Understanding and Treating Overuse Syndrome
Occupational therapy is a diverse profession that is involved in multiple aspects of rehabilitation. The following information will focus on occupational therapy for individuals who are affected with hand/upper extremity discomfort as a result of "overuse."
How can I recognize early signs of overuse syndrome?
If you rely on your hands to complete most of your work, you are more prone to overuse. Initially your arms may feel fatigued. If this fatigue is not resolved prior to your return to work the next day, or shortly thereafter, microtrauma may occur. Microtrauma is when small soft tissue tearing occurs from overuse. Eventually your muscles and tissues become more traumatized, resulting in pain and loss of use.
What can be done once overuse syndrome is diagnosed?
Conservative treatment is more effective the earlier it is initiated after the onset of symptoms. Your occupational therapist may place the affected area in a splint. The splint will help to rest the painful area, promote healing, and allow non-affected joints to still function. Other conservative measures may be recommended, such as injection (by physician), contrast baths/icing, gentle exercise, and modification of activities.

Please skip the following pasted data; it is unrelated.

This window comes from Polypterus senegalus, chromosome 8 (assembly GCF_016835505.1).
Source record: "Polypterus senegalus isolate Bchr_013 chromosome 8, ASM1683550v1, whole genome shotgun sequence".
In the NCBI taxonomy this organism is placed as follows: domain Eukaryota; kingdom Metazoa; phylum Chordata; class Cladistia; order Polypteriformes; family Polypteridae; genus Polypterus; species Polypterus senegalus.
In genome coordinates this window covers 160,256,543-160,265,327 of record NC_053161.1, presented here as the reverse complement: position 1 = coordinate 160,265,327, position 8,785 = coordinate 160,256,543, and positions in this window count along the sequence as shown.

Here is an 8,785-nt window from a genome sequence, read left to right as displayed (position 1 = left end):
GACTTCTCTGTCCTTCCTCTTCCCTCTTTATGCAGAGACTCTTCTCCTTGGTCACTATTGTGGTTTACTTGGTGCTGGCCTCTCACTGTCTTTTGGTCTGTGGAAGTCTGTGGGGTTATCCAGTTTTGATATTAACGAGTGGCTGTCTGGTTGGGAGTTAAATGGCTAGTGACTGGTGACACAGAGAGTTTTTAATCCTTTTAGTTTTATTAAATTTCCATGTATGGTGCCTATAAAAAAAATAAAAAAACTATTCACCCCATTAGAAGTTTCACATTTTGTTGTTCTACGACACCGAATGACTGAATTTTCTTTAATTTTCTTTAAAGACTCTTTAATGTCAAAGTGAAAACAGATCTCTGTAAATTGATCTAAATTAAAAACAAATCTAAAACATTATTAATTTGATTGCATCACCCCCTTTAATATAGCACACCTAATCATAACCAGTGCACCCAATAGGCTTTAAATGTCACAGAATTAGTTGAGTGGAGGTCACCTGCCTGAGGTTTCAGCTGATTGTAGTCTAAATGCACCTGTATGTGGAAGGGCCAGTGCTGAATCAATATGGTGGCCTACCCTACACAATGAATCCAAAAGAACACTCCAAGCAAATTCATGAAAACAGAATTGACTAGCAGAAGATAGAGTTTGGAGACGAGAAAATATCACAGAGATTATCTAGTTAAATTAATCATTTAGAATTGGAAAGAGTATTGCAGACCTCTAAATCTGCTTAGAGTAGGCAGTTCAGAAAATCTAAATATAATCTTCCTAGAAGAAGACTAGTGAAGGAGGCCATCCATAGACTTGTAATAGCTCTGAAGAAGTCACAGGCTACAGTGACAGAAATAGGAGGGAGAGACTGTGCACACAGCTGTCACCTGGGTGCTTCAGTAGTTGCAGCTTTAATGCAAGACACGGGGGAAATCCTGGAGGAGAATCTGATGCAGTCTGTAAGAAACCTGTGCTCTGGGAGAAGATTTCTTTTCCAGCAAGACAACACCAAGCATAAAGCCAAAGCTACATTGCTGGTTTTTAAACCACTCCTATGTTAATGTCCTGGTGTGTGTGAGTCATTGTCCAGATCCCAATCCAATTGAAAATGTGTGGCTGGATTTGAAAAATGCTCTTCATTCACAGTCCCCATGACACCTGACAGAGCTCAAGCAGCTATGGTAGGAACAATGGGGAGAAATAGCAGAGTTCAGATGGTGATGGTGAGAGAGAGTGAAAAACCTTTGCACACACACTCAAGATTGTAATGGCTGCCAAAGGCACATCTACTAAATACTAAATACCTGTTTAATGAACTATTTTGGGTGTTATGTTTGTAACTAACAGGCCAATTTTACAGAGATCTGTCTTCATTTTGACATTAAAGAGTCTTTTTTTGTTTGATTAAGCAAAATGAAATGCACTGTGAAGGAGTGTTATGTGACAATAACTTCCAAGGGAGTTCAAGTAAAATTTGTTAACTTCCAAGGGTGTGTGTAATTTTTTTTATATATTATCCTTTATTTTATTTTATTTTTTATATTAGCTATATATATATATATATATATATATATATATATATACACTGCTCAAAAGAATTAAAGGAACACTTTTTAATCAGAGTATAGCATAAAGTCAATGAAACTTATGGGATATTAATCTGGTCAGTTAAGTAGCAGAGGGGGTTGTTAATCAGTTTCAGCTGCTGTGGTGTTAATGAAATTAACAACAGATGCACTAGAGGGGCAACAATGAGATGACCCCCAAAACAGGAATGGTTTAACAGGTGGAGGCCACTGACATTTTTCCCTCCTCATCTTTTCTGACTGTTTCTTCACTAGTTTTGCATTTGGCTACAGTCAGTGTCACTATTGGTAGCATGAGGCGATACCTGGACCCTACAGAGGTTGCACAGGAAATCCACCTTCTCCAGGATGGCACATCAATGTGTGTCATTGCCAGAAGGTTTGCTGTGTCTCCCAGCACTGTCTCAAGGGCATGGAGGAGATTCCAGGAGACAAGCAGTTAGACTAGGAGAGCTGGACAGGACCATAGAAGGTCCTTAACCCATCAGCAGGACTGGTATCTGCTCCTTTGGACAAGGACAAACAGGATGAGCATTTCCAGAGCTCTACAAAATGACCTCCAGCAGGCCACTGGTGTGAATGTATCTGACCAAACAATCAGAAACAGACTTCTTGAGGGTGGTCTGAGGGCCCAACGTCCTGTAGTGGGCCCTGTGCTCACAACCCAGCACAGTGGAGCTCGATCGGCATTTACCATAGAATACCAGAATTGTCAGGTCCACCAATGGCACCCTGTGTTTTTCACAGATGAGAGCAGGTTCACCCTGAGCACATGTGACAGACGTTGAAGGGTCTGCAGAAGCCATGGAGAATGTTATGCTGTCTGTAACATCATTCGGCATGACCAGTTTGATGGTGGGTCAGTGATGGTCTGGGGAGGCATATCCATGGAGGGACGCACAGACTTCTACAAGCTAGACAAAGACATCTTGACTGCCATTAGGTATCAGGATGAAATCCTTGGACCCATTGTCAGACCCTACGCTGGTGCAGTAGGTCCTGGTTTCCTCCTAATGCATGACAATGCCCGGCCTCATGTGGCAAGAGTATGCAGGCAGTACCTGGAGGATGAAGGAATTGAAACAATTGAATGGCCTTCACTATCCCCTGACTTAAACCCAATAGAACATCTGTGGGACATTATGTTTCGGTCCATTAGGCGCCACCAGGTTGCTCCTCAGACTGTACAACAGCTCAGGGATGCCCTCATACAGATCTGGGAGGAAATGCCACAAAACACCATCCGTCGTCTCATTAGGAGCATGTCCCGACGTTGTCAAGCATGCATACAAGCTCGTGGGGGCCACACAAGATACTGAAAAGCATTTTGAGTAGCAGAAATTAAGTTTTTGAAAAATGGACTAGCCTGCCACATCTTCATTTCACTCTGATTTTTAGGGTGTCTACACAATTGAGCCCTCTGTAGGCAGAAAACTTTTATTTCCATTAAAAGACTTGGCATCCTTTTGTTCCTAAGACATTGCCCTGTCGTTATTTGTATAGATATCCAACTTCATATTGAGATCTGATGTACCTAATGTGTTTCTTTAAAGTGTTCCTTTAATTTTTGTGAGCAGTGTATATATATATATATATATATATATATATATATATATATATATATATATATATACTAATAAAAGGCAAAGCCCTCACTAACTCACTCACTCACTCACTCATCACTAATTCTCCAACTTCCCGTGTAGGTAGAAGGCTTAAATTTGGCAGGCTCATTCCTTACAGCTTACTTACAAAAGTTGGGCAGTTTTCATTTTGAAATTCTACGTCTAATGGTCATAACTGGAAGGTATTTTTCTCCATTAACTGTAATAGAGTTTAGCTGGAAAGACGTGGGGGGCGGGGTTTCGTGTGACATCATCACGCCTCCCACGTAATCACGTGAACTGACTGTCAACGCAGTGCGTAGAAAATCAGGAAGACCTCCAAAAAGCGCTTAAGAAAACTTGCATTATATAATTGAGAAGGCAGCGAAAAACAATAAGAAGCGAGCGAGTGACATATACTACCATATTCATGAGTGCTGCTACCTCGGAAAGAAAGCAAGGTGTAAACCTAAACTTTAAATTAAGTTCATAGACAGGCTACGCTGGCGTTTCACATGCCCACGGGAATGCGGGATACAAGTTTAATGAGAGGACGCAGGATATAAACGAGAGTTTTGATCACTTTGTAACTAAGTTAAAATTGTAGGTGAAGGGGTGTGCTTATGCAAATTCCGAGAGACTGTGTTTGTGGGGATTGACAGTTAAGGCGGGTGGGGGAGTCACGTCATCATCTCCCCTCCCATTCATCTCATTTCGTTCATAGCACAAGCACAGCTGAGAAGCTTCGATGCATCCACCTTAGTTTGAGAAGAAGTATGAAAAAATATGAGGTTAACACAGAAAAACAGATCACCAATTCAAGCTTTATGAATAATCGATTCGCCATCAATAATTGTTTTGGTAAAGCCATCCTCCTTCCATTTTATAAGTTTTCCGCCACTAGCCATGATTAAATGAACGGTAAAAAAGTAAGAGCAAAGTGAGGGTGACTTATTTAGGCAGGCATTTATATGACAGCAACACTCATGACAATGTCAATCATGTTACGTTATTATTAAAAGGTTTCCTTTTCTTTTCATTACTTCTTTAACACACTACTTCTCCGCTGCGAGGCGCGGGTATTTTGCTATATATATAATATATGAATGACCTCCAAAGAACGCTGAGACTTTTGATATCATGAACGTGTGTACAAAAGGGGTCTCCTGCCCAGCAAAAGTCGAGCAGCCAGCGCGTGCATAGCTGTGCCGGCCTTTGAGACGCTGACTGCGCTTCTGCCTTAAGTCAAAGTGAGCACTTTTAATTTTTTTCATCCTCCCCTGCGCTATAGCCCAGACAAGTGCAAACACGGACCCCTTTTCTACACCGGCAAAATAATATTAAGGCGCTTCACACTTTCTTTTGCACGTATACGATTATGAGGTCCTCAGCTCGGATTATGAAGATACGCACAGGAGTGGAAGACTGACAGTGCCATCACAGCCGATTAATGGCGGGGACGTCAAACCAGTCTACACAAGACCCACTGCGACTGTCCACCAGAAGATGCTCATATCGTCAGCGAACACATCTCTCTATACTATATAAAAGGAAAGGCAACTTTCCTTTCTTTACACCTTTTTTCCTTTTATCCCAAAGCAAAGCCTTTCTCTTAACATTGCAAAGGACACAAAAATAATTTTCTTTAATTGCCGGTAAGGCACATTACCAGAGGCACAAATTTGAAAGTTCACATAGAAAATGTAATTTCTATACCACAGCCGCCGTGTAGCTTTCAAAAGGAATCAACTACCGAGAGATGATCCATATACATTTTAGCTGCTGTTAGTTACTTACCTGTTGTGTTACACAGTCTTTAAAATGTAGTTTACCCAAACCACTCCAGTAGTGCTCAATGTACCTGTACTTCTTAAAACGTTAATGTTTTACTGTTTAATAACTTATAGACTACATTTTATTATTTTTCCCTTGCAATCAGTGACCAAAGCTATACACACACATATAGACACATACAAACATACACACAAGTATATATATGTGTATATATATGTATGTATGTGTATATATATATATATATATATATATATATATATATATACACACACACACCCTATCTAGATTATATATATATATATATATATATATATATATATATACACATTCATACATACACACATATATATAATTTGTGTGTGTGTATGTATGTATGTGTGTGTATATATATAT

What if conservative measures do not work and I need surgery?
If surgery is needed, your occupational therapist will assist you on your road to recovery. You will be taught when and how to perform range of motion exercises, edema control measures, and scar management. When you are ready, you will be given strengthening exercises to enhance functional use.
How can I prevent overuse symptoms from occurring?
Conditioning is the key! Treat yourself like an athlete. Warm up your muscles with stretching exercises before you start your day. Take rest breaks after excessive use to repeat stretching exercises. After a long day at work, don't just stop using your hands! Would you run a marathon and just stop when you got to the finish line? You need to gradually cool down your over-worked muscles. A runner may walk for a few minutes after running--you can repeat your stretching exercises. This measure is to avoid a sudden rebounding or tightening of your muscles once the prolonged activity has stopped.
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This information is provided by the Cleveland Clinic and is not intended to replace the medical advice of your doctor or health care provider. Please consult your health care provider for advice about a specific medical condition. This document was last reviewed on: 9/18/2012...#4706